Ottawa Citizen



Soccer’s eyes may be focused on Europe right now. After all, Euro 2008 is a massive event showcasing some of the world’s greatest players and teams.

But it’s not the World Cup and that’s why my eyes will be staring firmly in another direction for a couple of days in the coming week.

There is more high-class Canadian soccer talent right now than in living memory and, starting in the Caribbean sunshine of St. Vincent tomorrow, that talent will take its first step toward the World Cup finals in South Africa in two years time.

It is a pivotal point in our soc- cer history; the moment when we can actually establish ourselves as a respectabl­e internatio­nal nation. And I, for one, have no intention of not watching every minute of it.

The opening round of CONCACAF qualifiers has Canada playing home and away against St. Vincent & The Grenadines and, unusually, Canada is the overwhelmi­ng favourite.

The reasons are clear. Canada is ranked 60th in the world right now while Vincy Heat — as the locals like to call this team — clocks in at 147th. The island chain boasts maybe 120,000 people, which is hardly larger than Kanata. It has lost its last three games to Barbados, Cuba and Jamaica and its best player — current Columbus Crew defender “EZ” Hendrickso­n — quit playing for his country in January.

By no stretch can this be called a Caribbean powerhouse.

So why is there so much caution in the Canadian camp? Coach Dale Mitchell talked this week about the danger of underestim­ating the opposition, about St. Vincent’s “good athletes”, about how difficult it is to get informatio­n on the players.

Dwayne De Rosario — one of the best in the MLS — suggests Canada has to take the games seriously and Toronto FC and national veteran Jim Brennan doesn’t know anything about St Vincent players so talks about nice beaches, fishing and golf “down there.”

Let’s get real boys. You are the best squad Canada has ever assembled. Midfielder Julian de Guzman, the first Canadian to play in Spain’s La Liga, has just been voted Deportivo’s top player. Fullback and captain Paul Stalteri played a major role in keeping Fulham in the English Premier League this spring, although he is technicall­y on loan from Tottenham. Atiba Hutchinson operates as a regular attacking midfielder with Copenhagen. And there are others.

Less than two years ago, then Canadian Soccer Associatio­n president Colin Lindford told me long-time Canadian internatio­nal and former Fulham striker Tomasz Radzinski would be thrilled to be playing with the squad because he believes this is the strongest Canada ever. “He told me he would be proud to play with any of them,” Lindford said.

Lindford is also the man who was convinced qualifying for the World Cup finals was the cornerston­e if soccer was to really take hold in Canada. Lindford may have been subsequent­ly squeezed out while trying to ensure this, but the objective has not changed. Current president Dominic Maestracci says so. So does general secretary and marketing whiz Peter Montopoli and technical director Stephen Hart.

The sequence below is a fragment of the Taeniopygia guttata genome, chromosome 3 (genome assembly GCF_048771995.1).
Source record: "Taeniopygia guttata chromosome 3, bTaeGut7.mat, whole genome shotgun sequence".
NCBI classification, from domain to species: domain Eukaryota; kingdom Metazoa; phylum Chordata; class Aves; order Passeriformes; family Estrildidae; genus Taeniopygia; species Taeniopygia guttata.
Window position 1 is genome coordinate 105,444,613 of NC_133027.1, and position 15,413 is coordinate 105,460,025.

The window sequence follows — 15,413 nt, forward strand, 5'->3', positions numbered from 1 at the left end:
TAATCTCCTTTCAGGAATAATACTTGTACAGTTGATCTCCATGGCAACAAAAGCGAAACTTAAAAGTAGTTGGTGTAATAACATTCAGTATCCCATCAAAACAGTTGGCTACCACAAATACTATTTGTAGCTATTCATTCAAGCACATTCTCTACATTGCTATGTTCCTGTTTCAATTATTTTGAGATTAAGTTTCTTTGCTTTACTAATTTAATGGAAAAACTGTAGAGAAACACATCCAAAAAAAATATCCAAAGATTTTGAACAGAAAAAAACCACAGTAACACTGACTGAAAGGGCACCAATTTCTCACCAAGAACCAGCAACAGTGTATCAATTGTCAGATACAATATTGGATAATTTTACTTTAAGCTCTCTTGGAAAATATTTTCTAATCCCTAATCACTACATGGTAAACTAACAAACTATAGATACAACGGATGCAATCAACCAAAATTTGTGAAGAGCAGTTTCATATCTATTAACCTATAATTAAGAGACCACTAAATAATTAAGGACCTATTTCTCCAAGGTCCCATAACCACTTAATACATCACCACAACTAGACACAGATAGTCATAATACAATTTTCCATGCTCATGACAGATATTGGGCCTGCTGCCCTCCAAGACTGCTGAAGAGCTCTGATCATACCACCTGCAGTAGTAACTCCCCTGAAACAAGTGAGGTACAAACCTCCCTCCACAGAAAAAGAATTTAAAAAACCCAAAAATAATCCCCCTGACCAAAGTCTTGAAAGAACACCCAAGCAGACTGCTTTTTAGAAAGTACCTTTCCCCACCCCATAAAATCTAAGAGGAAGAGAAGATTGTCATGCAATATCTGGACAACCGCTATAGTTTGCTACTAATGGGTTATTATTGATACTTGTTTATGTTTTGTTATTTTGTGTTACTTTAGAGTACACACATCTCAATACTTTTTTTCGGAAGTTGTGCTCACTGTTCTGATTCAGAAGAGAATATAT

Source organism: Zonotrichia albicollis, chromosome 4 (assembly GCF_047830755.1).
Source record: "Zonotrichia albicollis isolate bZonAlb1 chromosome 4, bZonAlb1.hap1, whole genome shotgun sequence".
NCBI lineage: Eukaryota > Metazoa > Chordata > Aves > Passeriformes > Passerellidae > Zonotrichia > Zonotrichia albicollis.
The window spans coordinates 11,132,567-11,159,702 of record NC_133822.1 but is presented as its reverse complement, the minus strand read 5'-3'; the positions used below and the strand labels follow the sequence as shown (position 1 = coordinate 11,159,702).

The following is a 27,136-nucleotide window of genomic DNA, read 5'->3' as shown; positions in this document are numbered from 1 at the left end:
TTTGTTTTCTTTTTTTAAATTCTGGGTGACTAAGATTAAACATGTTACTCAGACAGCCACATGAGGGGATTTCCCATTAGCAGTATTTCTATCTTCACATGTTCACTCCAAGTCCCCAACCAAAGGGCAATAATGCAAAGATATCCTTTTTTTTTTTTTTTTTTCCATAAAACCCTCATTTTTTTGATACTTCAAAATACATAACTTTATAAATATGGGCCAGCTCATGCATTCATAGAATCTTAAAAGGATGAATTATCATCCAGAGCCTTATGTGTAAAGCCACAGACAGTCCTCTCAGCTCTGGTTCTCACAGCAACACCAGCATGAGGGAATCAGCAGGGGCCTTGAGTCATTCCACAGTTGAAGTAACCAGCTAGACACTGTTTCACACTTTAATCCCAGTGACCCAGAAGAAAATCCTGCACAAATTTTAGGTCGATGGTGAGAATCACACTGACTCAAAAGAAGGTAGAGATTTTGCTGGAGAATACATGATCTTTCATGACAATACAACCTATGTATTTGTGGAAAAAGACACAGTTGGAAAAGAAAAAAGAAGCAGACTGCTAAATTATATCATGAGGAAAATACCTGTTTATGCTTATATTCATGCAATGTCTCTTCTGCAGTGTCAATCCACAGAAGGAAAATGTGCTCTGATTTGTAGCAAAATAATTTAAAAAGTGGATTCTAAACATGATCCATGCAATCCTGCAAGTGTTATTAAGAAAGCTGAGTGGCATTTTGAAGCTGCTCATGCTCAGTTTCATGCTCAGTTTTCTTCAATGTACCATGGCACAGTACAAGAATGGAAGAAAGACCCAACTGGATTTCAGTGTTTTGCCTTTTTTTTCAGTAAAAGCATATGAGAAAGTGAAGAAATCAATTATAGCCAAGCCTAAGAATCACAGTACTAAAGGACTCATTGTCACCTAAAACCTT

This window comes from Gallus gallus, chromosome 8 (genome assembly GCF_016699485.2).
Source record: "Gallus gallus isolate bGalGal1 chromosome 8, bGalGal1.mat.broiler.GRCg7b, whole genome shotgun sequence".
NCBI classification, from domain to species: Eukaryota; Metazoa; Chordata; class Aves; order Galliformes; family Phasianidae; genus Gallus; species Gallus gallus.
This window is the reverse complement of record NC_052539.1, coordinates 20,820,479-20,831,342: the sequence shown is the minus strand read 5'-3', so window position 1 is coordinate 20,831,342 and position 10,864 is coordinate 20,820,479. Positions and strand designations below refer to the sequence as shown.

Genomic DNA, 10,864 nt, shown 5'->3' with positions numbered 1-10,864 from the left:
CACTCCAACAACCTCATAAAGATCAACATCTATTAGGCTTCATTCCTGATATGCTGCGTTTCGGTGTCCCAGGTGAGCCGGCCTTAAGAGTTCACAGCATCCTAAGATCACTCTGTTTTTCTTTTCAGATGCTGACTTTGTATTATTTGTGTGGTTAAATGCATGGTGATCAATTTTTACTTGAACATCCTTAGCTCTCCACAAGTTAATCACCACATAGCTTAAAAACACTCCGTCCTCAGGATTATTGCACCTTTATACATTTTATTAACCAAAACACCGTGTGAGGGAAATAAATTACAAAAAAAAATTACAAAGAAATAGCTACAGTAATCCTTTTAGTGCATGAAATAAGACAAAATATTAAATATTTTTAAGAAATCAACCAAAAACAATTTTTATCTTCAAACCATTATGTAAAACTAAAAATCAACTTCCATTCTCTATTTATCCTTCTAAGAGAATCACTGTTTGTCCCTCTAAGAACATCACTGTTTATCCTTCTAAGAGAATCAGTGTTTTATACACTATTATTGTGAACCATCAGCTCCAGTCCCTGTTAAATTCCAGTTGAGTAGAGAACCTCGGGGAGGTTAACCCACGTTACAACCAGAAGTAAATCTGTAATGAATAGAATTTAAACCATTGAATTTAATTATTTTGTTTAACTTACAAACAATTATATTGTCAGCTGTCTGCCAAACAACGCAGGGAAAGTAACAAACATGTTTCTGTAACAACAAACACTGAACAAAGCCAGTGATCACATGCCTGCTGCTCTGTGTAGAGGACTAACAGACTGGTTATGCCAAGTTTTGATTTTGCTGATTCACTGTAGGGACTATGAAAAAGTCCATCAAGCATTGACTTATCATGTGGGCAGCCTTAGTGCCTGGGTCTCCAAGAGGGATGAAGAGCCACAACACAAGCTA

Somewhat strangely, Hart is acting as one of coach Mitchell’s assistants on the men’s team. There are those who wonder who would be boss in these circumstan­ces. Does Mitchell work for Hart or Hart for Mitchell? Who cares? Winning is all that counts and Canada has the guns to do that, both in the St. Vincent capital of Kingstown tomorrow and at Saputo Stadium in Montreal on Friday.

I know miracles can happen. But St. Vincent is a rank outsider. Put it this way. If Canada cannot win this series, we might just as well pack the whole thing in.

Talk about packing the whole thing in, maybe it is time for Italy to wave the white flag at Euro 2008. It was wrecked by the Netherland­s and was lucky not to suffer the same fate against the Romanians yesterday. But one point from two games is just not good enough.

Then it can hand that flag to the French, who were even more emphatical­ly whipped by the Dutch yesterday. One point in two games is just not good enough from the French either.

Fancy both World Cup finalists being destroyed in the space of four days. Who’d have “thunk” it? Certainly not me and certainly not the Romanians, I fancy. If they manage to beat the Dutch in their final opening-round game, they will go through and nothing that either France or Italy do to one another will matter. They will both be dead in this killer of a group.

May I just say that the way Marco van Basten’s team is playing is a delight for world soccer. I am told there is an old Dutch saying that talks about how unstoppabl­e they are when they have “the wind in our sails.” That’s clearly true judging by the past four days.

Here’s hoping Canada gets wind in its sails down on the ocean island of St Vincent. It could blow very good things in the direction of this country’s soccer future.

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